Ultimately, grading A Woman Entangled is a little tricky for me – I don’t think it’s fair to judge it too much on a curve based on my appreciation of previous Cecilia Grant books, since if I had read it first without any expectations I probably wouldn’t have had the problems I had with it. For that reason, I give it a B and a borderline recommendation, with the caveat that readers new to Grant should start with one of her earlier books first.

Best regards,


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has been an avid if often frustrated romance reader for the past 15 years. In that time she's read a lot of good romances, a few great ones, and, unfortunately, a whole lot of dreck. Many of her favorite authors (Ivory, Kinsale, Gaffney, Williamson, Ibbotson) have moved onto other genres or produce new books only rarely, so she's had to expand her horizons a bit. Newer authors she enjoys include Julie Ann Long, Megan Hart and J.R. Ward, and she eagerly anticipates each new Sookie Stackhouse novel. Strong prose and characterization go a long way with her, though if they are combined with an unusual plot or setting, all the better. When she's not reading romance she can usually be found reading historical non-fiction.


  1. AnimeJune
    Jun 03, 2013 @ 08:29:19

    I had a very similar disappointed reaction to this novel.

    Honestly, I didn’t think the story was strong enough or that there was really enough conflict. Ultimately – the characters didn’t actually *do* very much during the novel.

    I understand the lack of sympathy for Kate’s social climbing, but for me, I wished she’d actually been more calculating or had a better plan in place for her goals. Both of the heroines of the previous novels managed to be sympathetic while using extremely unsavoury means of attaining their goals – making a fake heir, prostitution and cardsharping, for instance.

    Social climbing for women in the 19th century was a necessity so I was expecting Kate to actually *do* something or have some particular plan in mind, but all she did was act extremely polite and smile a lot until she wore people down – a process that, with her aunt, took *years*. It seemed like her character was being softpedaled – she wasn’t actually doing anything wrong or particularly sneaky or clever other than being preternaturally patient and persistent and lucky. It felt like her character was on the fence – like she was trying to be modern and flawed, but didn’t want to be *actually* flawed enough to risk losing the reader’s sympathy.

    For me, that made her a really murky and less realized character than I’d been hoping for.

  2. Dallas
    Jun 03, 2013 @ 08:58:18

    Thanks for the heads up; I’ll adjust my expectations, based on your review. I actually like the idea of Nick disowning his brother, because it sounds realistic for the time–even if it offends my 21st century sensibilities. A little historical accuracy for a change sounds refreshing, given some of the contemporary-feeling “historicals” I’ve read lately.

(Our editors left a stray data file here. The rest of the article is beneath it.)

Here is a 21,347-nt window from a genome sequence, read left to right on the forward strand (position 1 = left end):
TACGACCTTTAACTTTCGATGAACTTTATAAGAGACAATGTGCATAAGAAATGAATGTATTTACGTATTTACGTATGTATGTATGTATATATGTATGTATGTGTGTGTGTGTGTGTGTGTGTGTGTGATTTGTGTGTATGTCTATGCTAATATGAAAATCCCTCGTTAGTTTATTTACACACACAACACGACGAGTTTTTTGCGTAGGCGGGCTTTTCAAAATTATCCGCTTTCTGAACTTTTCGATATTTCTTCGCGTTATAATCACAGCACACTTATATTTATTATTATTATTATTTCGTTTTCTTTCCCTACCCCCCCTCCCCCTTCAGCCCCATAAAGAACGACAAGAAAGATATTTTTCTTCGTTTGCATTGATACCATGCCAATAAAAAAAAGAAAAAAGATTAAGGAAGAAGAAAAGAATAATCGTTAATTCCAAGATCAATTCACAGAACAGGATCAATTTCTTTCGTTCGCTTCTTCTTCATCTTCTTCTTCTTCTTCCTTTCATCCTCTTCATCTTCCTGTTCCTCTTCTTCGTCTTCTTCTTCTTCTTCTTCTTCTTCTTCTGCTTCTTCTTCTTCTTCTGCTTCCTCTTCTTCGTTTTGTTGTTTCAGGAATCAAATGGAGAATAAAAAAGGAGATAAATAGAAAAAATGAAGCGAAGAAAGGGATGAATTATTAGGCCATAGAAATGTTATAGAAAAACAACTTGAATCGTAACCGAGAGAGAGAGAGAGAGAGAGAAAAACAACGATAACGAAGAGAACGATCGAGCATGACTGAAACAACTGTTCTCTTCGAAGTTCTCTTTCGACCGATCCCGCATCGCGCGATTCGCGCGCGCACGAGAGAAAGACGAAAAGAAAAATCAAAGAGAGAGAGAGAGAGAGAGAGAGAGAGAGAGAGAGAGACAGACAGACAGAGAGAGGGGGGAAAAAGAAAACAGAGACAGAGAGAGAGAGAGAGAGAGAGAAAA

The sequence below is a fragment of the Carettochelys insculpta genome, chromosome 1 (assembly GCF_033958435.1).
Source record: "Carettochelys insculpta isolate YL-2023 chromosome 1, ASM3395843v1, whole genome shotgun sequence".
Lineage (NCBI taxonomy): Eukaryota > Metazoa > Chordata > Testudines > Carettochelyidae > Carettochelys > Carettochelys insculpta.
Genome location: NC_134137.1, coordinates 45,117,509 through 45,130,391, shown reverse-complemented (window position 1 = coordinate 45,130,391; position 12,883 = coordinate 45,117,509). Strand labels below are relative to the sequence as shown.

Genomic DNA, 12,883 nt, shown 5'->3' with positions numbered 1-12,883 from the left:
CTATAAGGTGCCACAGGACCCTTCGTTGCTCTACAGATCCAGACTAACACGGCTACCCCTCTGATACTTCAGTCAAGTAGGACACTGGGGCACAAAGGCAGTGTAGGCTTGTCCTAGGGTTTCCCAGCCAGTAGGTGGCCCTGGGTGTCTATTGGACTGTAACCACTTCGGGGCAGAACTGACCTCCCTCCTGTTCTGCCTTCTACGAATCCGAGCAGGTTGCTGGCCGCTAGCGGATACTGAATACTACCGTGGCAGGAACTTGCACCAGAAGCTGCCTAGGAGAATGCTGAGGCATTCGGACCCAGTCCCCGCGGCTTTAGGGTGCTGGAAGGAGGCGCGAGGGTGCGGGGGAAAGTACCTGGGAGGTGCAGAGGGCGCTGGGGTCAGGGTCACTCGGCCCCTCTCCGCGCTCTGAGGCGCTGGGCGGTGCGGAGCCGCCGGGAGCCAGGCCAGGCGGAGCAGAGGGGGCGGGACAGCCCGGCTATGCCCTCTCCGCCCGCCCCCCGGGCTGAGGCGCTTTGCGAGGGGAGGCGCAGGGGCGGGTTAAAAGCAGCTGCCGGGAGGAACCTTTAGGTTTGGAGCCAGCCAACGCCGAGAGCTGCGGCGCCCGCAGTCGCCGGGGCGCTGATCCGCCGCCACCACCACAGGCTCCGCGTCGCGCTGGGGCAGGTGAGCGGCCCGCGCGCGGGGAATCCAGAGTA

Guess I’ll have to see it how it actually plays out when I get the book.

    I was actually hoping the author might do a story line about Will Blackshear’s (or was it Theo Mirkwood’s?) business associate–the one whose face had been badly burned in the war.

  3. Patricia Eimer
    Jun 03, 2013 @ 09:23:11

    I liked Cecilia Grant’s other books but I’ll adjust my expectations for this one.

  4. tangodiva
    Jun 03, 2013 @ 10:49:50

    I have been patiently waiting for a discussion of this book since I finished it several weeks back. I had searched out other reviews, and while I found many online reviewers disliked Kate, one (whose name and Web site escape me – sorry) made an interesting point that Kate was very similar to a grown up Amy March.

    For myself, this book was more of a strange mashup of “Little Women” and “Pride and Prejudice,” which was mentioned ad infinitum during the course of “A Woman Entangled,” so much so that I felt I was getting a dissertation on Elizabeth B. and Mr. D. And while I didn’t dislike Kate, the book really didn’t scan for me. The language was almost arch, and I could see how it was an attempt to hew closely to the tropes of the time, so much so that I wondered, “How in the world are these two going to have sex without getting married? Because neither of them would do that as they have been written. And I don’t see him proposing anytime soon.”

    And when they finally DID, I was a little shocked with how worldly they both became between the sheets, because I had seen no indication of either Kate or Nick burning up the mattress throughout the first two-thirds of the book. Which in turn made me say, “Really?” a la Seth and Amy.

    Although I really liked the first two books in this series, I look forward to future books by this author that aren’t about the Blackshear family.

  5. Maili
    Jun 03, 2013 @ 11:29:20


    Social climbing for women in the 19th century was a necessity

    Yes. Not only that, it was a career for most women for centuries. Nothing personal. Looking around for the ‘right company’ to establish a lifetime job was important. That includes determining whether a potential husband would be kind, generous and conscientious. That he would take his responsibilities seriously which includes looking after his tenants, his family (including her own), the estate and the future. On the contrary to most romance novels, the majority of families didn’t force their daughters to marry nor so young.

    Massive kudos to Grant for making it part of her story in this book.

  6. hapax
    Jun 03, 2013 @ 14:27:50

    While I give her full credit for attempting something “different”, and her writing style is quite beautiful, I so fully loathed both the h/h of the two previous Grant books that I could not finish either. So I am unlikely to try this one.

    (That is not to belittle the many, many readers who loved both books. They just didn’t work work for me, and that’s probably more due to failings in my character than in Grant’s writing.)

    But I just had to comment on the cover of this book, in light of the discussions of genre sexism in other threads. Just *look* at that cover!